So with my housekeeping skills under the scanner, (the best way to get back at me, is to point out flaws in my housekeeping) I decide to knock on my neighbours door, with a steel bowl and beg, borrow or steal some onions.  It turns out that I don’t have to do any of the above mentioned activities, as the neighbour does not have any onions.  Seeing my petrified face, she informs me that the apartment has a lady, who sells vegetables within its premises every evening and the vegetables are organic to boot .She mentions something about a yoga teacher, who can cure anxiety attacks.
My vote of thanks speech almost makes her tear up; apparently she has never seen anyone so grateful for onions before.

I whizz down the stairs and there she is; the goddess of herbs, greens and...Onions!  I notice her smile even before I notice the onions.  It is one of those smiles, that can transform a person’s face completely; like somehow the facial features have rearranged themselves, to create something arresting. She smiles at me with her eyes, the smile punctuated with deep dimples on either cheek.

The vegetable lady and I soon become good friends. She keeps aside her best produce for me and even calls me up to warn me, that the last of the spring onions are being eyed by the bossy Mrs’ so and so’ and that I better hurry up if I want to serve my “mister’ ‘Chinese rice' for dinner or that the ‘palak’ bunch is being carried away by the uncle on the third floor, who never smiles.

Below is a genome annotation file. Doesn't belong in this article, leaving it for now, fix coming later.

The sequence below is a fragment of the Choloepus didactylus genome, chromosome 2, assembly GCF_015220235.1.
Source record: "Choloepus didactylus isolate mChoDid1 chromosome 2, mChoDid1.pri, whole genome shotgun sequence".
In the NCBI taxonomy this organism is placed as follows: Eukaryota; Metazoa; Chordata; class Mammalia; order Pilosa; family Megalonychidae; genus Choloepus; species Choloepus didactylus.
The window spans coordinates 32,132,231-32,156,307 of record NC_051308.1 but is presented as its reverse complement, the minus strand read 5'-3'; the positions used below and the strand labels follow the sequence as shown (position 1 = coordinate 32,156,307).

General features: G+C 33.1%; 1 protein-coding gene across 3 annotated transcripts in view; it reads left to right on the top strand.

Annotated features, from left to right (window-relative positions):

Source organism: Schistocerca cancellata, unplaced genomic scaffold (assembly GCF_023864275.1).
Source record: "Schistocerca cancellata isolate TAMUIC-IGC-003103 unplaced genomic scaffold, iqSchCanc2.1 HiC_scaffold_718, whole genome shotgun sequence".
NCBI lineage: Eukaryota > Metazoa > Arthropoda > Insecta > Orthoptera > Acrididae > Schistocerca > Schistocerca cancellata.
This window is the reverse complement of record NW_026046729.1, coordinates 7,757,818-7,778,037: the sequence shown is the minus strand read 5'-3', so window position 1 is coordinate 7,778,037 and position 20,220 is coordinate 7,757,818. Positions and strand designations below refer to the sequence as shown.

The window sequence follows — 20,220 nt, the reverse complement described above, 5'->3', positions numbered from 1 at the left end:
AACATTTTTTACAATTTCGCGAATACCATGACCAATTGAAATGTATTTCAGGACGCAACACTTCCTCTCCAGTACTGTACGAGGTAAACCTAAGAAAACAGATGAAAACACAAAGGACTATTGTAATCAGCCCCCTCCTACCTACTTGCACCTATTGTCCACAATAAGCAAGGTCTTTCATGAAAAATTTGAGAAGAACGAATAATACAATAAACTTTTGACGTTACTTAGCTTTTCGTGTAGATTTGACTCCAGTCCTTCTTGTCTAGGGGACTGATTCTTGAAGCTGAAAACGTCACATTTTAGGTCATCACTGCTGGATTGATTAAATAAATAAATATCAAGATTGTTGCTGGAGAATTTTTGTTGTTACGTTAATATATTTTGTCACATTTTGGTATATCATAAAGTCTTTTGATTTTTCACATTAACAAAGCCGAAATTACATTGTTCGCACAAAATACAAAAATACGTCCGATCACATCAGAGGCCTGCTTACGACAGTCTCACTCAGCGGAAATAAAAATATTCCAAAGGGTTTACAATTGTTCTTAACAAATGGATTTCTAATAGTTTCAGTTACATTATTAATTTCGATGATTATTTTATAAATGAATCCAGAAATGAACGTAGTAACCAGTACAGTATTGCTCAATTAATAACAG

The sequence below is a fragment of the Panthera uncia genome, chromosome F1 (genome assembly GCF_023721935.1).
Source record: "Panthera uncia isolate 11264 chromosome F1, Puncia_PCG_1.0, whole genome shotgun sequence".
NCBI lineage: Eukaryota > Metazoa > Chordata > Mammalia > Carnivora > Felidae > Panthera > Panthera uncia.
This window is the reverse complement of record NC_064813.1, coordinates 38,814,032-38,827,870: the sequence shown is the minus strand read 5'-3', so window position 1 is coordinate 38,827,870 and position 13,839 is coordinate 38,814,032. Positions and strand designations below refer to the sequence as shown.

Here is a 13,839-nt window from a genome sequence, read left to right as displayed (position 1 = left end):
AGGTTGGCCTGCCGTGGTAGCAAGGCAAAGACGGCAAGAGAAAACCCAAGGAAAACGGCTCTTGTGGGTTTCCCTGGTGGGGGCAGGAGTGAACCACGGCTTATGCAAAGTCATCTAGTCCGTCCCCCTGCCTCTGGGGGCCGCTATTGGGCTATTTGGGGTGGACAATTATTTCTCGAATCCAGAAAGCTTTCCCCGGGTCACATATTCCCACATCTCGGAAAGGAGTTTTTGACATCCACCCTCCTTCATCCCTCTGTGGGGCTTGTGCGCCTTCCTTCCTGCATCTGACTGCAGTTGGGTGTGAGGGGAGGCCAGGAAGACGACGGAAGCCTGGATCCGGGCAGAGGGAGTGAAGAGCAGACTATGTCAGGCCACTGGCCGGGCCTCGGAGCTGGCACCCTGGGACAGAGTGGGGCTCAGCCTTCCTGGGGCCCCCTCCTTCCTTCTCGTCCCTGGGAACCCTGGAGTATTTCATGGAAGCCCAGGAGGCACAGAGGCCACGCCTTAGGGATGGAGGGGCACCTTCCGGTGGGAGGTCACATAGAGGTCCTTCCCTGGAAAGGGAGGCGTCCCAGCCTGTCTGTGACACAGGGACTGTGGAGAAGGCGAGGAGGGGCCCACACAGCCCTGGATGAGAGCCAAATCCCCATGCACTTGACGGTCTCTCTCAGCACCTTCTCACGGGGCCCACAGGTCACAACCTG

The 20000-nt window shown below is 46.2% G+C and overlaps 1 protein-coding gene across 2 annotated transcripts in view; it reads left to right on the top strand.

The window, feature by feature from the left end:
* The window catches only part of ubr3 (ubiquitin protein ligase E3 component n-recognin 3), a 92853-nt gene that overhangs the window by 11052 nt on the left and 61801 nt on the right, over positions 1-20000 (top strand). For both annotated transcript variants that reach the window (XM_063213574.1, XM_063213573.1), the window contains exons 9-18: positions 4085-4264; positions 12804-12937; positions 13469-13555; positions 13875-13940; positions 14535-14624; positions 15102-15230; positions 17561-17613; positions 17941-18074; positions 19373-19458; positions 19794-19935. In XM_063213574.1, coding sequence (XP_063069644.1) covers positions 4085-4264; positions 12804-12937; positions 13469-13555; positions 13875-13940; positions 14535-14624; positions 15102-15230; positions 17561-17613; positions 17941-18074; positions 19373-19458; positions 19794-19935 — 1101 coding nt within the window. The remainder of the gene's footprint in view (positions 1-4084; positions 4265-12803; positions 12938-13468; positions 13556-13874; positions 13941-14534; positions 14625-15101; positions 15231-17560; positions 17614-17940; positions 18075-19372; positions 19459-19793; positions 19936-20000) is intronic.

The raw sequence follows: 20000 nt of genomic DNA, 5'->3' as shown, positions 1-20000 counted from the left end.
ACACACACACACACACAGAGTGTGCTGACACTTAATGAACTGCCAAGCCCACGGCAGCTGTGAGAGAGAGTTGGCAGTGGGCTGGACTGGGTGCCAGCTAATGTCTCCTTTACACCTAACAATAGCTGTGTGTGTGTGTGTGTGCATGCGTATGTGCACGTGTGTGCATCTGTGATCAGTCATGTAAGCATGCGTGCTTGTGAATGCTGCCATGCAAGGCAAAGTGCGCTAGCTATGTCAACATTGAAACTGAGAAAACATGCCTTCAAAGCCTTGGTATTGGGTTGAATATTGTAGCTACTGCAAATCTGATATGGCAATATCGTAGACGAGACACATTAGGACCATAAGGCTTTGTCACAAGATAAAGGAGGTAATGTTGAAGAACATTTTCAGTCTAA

Soon, I find out that the vegetable lady is everyone’s friend .With her ready smiles and positive nature, she has a kind word for everyone, enquiring after their kids or their family. Whenever we meet, the first thing she tells me is to smile. I tell her that it is difficult to smile, when you are in the middle of a project with an impossible deadline, a full blown migraine attack, a sick child, or whatever  my ‘excuse- to- not- smile -for –the- day’ is.
 She nods her head, and tells me ,”.. but you have such a beautiful smile. What a waste.”